Published in The Asbury Park Press on March 17, 2000

Page A24
by W. Raymond Ollwerther, Executive Editor

Remnants of the technological advances that made Camp Evans a vital defense research installation now pose a financial obstacle to opening an education center designed to celebrate its accomplishments. The culprit is mercury, used by technicians to developing radio and radar systems at the camp in Wall. The cost to get rid of traces of the chemical that may have leaked into sewer lines: about $3 million.
The Army can use federal cleanup money to remove the sewer pipes, but it can’t tap the treasury to replace them. A waiver from regulations that distinguish remediation of a closed military facility from improvements to the property is unlikely. Because a sewage system is needed to serve the historic buildings central to the proposed Information Age center, private funds will be needed to hook these buildings to public sewers running nearby.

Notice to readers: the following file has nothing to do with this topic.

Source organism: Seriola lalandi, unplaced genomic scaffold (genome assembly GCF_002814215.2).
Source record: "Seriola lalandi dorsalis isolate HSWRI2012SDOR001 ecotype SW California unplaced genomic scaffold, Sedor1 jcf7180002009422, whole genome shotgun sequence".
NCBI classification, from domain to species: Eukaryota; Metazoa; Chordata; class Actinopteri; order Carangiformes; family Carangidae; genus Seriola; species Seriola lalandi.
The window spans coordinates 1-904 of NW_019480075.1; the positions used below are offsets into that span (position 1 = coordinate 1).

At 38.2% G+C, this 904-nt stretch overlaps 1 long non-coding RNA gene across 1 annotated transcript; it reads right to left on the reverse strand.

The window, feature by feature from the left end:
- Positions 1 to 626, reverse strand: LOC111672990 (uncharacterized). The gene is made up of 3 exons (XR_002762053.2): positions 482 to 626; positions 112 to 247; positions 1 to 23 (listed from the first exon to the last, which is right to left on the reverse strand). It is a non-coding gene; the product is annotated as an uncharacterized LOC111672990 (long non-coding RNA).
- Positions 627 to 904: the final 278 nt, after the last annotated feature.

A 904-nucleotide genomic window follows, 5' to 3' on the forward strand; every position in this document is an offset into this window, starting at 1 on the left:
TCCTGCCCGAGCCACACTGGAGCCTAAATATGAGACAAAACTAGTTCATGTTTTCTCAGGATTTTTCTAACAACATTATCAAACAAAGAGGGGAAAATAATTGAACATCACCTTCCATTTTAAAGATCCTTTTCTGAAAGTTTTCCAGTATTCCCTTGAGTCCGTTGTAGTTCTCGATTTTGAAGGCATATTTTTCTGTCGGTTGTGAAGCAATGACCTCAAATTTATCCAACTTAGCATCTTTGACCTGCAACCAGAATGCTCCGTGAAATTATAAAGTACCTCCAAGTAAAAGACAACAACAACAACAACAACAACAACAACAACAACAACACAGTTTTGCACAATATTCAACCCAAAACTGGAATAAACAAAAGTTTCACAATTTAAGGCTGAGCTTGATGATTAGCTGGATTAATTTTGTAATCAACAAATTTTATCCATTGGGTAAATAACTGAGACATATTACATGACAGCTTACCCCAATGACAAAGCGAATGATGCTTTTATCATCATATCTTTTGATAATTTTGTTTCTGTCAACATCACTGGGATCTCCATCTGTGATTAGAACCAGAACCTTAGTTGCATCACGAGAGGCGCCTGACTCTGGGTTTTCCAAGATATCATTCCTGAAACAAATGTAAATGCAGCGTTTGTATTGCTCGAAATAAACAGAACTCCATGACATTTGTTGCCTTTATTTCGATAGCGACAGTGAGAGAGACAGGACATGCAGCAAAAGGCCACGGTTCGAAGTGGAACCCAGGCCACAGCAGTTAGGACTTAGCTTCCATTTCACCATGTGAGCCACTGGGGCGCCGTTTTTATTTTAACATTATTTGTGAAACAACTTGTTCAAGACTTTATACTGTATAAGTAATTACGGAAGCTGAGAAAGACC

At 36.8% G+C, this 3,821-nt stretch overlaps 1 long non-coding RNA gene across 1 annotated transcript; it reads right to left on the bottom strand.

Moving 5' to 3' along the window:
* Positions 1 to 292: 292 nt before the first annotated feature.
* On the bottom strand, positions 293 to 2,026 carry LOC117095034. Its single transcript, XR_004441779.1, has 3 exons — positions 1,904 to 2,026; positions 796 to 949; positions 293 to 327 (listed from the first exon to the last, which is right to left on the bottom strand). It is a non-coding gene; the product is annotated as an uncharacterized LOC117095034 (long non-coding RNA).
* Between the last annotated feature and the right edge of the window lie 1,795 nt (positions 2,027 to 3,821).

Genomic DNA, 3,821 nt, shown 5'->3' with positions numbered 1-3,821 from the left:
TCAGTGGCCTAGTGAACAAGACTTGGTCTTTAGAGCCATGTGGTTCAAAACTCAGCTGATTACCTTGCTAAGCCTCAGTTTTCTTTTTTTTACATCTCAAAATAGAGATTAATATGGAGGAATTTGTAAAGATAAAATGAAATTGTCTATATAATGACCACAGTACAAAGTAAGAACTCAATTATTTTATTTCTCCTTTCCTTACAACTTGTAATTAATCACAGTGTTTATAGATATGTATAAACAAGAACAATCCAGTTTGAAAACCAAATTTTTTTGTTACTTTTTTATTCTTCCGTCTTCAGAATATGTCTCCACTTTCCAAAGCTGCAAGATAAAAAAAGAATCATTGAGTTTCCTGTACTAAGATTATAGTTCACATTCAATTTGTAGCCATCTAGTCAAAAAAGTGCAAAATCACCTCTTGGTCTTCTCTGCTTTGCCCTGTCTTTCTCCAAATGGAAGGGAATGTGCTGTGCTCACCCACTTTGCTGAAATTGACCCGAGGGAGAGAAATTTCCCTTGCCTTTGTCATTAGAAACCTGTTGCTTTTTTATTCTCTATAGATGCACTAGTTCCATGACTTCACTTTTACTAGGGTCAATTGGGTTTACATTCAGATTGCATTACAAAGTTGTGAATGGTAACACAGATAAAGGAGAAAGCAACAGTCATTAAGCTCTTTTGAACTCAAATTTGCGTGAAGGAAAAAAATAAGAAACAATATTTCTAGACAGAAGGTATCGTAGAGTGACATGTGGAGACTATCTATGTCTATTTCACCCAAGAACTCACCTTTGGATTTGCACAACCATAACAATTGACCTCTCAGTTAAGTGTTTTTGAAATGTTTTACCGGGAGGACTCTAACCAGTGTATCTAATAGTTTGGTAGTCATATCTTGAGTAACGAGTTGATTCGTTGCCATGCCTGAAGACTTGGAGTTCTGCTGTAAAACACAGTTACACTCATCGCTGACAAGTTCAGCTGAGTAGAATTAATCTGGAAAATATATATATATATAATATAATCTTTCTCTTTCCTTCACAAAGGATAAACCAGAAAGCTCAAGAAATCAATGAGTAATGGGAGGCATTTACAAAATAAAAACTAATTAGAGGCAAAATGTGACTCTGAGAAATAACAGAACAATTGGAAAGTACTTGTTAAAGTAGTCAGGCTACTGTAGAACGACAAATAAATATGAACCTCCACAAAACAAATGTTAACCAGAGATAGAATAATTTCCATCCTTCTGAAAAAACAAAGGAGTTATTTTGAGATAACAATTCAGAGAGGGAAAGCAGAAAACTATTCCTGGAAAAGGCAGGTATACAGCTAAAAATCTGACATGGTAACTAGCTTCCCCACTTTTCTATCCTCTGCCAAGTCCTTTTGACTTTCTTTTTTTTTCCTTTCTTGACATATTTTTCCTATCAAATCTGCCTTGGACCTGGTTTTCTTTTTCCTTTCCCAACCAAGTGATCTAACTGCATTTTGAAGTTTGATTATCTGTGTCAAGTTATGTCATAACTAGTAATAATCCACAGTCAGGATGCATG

To hear officials of Infoage Inc., the nonprofit group working to open the center, describe their dream, it’s a project that deserves support. The learning center will be an interactive display on the history of communications. It will include pieces of the first electronic computer, an Apollo 14 computer, a B-52 electronic defense system and Intel computer chips.
It will remind the world of the role Camp Evans played in telecommunications research and development. The camp is perhaps best known for its radar tower, where in 1946 Signal Corps scientists beamed high-frequency energy at the moon for the first time. Radio inventor Guglielmo Marconi is responsible for some of its buildings.
The sewer problem should not deter InfoAge from its commitment, even if it means opening the center in phases (as each building is linked to sewer lines) rather than all at once. Once completed, it has the potential of becoming a must-see for natives, especially schoolchildren, and a significant attraction for visitors. Any addition to the Jersey Shore tourist map is welcome.

page created March 31, 2001